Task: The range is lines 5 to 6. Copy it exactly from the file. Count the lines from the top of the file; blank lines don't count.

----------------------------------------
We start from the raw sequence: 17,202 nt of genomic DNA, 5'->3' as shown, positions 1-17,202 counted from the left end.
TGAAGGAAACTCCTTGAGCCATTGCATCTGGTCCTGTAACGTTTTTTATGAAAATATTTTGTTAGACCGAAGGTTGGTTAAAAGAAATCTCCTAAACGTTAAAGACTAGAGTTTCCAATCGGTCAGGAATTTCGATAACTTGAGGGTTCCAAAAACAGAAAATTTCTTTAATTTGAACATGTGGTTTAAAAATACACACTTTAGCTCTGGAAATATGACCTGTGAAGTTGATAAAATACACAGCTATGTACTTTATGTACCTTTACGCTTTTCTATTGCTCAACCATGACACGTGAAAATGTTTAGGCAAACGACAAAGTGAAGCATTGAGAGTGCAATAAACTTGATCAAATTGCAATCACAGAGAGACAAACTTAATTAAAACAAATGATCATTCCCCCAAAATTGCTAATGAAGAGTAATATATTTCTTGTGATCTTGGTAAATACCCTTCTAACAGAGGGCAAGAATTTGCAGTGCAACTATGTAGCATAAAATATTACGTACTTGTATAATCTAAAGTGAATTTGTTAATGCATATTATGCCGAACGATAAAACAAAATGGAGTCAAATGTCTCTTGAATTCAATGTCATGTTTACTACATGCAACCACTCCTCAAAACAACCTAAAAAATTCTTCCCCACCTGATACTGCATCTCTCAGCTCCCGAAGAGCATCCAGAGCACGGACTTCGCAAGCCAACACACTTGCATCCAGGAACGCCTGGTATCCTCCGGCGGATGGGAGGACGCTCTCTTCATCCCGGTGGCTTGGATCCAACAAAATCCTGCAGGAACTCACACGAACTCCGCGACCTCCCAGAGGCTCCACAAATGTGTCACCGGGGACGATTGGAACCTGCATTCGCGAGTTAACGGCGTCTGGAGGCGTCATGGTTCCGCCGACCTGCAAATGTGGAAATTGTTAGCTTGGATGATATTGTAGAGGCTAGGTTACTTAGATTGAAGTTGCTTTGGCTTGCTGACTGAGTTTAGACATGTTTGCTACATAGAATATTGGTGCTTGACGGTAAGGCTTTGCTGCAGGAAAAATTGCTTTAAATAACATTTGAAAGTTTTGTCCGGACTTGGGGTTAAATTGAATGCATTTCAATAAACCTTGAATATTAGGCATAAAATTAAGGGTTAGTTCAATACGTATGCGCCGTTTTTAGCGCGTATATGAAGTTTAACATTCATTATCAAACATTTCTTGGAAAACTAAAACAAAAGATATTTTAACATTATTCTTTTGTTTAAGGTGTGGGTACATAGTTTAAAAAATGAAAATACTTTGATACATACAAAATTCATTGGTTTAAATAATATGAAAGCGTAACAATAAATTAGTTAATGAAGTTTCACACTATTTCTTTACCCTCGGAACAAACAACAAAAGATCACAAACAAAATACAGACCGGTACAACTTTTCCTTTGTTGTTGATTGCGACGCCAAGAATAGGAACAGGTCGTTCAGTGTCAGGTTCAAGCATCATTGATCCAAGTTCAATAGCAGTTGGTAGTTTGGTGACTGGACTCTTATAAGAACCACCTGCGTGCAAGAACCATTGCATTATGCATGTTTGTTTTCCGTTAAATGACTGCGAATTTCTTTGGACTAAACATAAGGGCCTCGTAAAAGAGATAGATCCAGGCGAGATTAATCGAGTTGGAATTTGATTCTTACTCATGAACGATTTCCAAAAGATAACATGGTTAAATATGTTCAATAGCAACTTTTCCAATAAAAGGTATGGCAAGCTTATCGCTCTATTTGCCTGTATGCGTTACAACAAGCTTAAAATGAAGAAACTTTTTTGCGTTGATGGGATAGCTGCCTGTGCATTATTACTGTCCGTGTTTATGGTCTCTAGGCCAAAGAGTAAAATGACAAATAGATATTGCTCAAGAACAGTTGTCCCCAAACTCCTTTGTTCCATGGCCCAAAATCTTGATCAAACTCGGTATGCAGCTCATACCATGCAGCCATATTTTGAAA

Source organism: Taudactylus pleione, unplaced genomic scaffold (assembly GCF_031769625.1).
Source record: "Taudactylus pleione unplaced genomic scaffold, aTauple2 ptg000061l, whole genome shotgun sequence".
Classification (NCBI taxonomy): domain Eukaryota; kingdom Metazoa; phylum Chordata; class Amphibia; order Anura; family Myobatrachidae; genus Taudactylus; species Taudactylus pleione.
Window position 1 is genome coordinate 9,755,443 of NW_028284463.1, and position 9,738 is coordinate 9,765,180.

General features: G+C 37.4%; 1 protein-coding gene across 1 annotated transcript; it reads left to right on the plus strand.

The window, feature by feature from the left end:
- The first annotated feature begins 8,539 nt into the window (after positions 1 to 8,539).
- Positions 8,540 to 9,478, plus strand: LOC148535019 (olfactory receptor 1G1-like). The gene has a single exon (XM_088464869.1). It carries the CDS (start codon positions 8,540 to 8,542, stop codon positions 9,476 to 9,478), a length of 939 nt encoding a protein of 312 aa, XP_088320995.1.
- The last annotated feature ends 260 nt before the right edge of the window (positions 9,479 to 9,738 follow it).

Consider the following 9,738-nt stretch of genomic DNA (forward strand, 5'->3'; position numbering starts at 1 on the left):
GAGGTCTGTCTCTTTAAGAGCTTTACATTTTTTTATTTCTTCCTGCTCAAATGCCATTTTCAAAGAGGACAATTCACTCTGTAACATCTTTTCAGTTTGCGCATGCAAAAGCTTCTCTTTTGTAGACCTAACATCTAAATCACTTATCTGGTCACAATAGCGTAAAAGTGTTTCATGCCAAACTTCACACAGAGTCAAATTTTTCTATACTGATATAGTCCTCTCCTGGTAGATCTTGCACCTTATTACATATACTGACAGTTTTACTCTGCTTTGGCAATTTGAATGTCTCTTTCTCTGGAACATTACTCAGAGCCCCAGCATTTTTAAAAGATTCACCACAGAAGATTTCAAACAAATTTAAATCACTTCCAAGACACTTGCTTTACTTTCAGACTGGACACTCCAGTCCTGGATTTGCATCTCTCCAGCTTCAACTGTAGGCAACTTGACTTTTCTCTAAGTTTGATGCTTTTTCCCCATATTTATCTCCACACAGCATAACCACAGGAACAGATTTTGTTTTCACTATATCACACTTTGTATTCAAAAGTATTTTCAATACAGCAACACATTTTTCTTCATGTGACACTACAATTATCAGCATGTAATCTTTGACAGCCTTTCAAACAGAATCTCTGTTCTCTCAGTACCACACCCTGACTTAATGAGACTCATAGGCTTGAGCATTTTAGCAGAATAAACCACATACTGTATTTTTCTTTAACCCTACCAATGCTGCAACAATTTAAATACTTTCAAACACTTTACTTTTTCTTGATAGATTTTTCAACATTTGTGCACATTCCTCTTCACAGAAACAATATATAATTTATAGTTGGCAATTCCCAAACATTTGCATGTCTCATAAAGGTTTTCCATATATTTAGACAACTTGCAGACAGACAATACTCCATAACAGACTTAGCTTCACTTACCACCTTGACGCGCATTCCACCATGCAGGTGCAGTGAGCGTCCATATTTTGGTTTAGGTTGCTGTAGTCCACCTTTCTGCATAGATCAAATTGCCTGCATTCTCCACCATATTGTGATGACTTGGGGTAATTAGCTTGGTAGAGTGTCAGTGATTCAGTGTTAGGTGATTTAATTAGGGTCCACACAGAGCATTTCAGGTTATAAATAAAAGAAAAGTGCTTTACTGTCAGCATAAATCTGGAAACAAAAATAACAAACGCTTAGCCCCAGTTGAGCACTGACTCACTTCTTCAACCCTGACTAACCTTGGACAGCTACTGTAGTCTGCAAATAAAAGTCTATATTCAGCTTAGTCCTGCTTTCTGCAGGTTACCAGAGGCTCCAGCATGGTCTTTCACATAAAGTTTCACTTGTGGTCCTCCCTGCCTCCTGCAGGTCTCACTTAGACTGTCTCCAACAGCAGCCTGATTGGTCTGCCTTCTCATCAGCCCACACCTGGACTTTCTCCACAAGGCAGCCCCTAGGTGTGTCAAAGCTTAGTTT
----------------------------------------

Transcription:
Classification (NCBI taxonomy): domain Eukaryota; kingdom Metazoa; phylum Chordata; class Amphibia; order Anura; family Myobatrachidae; genus Taudactylus; species Taudactylus pleione.
Window position 1 is genome coordinate 9,755,443 of NW_028284463.1, and position 9,738 is coordinate 9,765,180.